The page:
Palo Alto approves plans for a Dutch-style protected intersection to improve safety for bicyclists and pedestrians.

 

National

Cosmo recommends riding to work, and offers solutions for five excuses not to.

Bicycling explains what goes on with your body when you crash.

Nikon introduces a new $500 action cam, while GoPro unveils a new $800 drone.

A Virginia cyclist outruns a road raging tractor driver who tried to cut him off in a bike lane.

North Carolina approves a four-foot passing law, while allowing drivers to briefly cross a center line to pass cyclists when they can see far enough to do it safely.

A New Orleans chef turns to Uber after her bicycle is stolen and someone steals the seat off her other bike.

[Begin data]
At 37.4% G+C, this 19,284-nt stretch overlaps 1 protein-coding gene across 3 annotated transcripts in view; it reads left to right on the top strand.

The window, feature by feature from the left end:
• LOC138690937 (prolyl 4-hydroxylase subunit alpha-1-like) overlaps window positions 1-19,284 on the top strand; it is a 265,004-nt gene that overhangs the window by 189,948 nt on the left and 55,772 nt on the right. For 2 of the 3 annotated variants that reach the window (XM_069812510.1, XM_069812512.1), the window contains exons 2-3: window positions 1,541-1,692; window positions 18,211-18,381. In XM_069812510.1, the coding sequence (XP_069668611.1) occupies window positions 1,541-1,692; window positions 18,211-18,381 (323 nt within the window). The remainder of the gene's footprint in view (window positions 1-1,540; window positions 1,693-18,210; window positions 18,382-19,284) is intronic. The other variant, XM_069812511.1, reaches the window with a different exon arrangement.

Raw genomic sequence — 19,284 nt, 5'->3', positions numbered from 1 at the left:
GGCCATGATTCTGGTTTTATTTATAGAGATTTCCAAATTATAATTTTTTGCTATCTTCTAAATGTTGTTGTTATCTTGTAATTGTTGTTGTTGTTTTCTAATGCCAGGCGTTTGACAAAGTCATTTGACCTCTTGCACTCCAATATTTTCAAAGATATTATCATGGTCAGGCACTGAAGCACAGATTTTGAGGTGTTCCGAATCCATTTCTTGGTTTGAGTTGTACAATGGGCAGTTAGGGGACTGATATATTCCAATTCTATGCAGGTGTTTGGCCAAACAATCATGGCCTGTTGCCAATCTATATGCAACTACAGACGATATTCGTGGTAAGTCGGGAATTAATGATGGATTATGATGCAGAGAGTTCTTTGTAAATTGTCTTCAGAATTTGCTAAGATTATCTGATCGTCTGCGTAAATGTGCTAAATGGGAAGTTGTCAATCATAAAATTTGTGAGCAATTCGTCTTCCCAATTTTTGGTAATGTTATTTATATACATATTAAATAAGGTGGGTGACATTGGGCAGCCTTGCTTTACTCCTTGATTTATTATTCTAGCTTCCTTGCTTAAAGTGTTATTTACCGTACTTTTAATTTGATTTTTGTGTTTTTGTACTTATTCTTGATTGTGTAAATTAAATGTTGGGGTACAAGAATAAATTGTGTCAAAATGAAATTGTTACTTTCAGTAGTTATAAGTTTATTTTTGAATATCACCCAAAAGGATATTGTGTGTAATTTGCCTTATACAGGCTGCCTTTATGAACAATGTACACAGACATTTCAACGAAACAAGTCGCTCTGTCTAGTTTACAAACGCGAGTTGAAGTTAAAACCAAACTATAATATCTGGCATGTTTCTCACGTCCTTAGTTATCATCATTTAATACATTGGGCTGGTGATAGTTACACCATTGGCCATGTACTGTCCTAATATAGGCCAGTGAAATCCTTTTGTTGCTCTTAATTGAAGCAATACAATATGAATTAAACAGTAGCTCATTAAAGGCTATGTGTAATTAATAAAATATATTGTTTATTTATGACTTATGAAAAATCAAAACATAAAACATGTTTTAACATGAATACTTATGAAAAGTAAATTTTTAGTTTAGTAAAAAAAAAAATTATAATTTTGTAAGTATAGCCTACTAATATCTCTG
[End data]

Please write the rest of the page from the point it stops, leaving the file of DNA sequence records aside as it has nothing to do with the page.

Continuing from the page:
International

The Ottawa trucking official who caused a stir by saying cyclists should have to stop half a block back from intersections so they don’t interfere with turning trucks doubles down, complaining about the complaints he received, while noting we all just want to get home safely. Never mind that in any crash with a bicyclist, the truck driver probably will, while the bike rider, not so much.

Halifax drivers complain that new protected bike lanes meant the loss of 49 parking spaces, even though the city installed 79 new spaces just a few blocks away to more than mitigate the loss. Meanwhile, someone keeps moving a Halifax bike corral out of the street and onto the sidewalk.

A writer for the Guardian says we need to kick our addiction to driving.

A London man describes a fist fight between a road raging cyclist and his equally road raging Uber driver, while getting billed for the driver’s trip to the hospital.

Iranian women continue to ride their bicycles, despite a religious edict from the country’s supreme leader banning the practice because it “exposes society to corruption” and “contravenes women’s chastity.” Because we all know bike riding makes you a slut, right? And that goes for men, too.